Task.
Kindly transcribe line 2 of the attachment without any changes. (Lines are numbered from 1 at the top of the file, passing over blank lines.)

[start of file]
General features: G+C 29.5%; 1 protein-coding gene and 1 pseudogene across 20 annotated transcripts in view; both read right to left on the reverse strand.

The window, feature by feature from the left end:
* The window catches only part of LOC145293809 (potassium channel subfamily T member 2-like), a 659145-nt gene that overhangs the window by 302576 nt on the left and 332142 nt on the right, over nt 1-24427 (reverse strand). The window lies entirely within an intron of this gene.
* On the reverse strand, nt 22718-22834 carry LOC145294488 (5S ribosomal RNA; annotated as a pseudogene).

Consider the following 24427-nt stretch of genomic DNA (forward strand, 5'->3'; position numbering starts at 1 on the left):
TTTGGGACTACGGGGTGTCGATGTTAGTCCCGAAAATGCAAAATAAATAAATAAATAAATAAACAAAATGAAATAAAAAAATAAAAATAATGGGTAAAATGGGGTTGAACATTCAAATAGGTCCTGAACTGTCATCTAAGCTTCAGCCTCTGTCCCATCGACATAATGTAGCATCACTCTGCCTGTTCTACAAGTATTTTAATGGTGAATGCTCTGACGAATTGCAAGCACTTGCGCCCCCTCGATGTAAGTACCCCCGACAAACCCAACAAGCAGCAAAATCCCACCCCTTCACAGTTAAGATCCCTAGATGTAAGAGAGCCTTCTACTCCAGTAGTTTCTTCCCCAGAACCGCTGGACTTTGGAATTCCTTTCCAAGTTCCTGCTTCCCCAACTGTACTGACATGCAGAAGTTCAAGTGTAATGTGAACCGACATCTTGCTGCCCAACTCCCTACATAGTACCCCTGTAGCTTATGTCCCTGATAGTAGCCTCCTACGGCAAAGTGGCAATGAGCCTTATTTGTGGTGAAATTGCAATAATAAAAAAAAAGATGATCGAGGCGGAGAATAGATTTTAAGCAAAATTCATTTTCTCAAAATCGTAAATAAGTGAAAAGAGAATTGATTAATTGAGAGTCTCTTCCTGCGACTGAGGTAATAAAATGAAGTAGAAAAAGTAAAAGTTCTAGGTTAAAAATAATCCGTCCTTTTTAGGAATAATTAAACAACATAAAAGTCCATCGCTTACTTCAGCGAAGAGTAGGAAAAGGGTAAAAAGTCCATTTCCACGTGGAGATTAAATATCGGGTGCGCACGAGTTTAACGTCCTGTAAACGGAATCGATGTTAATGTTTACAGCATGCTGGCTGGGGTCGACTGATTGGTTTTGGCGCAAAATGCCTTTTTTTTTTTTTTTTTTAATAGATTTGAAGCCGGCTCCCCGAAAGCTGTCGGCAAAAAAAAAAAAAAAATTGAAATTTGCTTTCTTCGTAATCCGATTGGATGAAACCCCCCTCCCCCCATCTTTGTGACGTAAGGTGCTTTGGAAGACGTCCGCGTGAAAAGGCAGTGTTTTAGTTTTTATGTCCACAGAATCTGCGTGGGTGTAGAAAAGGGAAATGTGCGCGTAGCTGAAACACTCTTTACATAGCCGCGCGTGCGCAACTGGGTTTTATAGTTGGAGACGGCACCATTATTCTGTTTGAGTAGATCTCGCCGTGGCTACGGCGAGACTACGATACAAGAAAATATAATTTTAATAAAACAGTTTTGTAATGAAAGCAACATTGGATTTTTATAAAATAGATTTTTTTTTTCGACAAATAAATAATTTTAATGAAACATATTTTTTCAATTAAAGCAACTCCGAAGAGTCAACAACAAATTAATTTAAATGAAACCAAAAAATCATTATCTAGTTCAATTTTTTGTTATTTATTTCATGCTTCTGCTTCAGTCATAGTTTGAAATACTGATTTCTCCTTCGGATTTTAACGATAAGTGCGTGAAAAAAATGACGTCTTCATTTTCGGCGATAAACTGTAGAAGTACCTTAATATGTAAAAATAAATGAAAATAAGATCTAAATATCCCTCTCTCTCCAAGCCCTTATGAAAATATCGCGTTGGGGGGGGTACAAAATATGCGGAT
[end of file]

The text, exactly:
The window, feature by feature from the left end: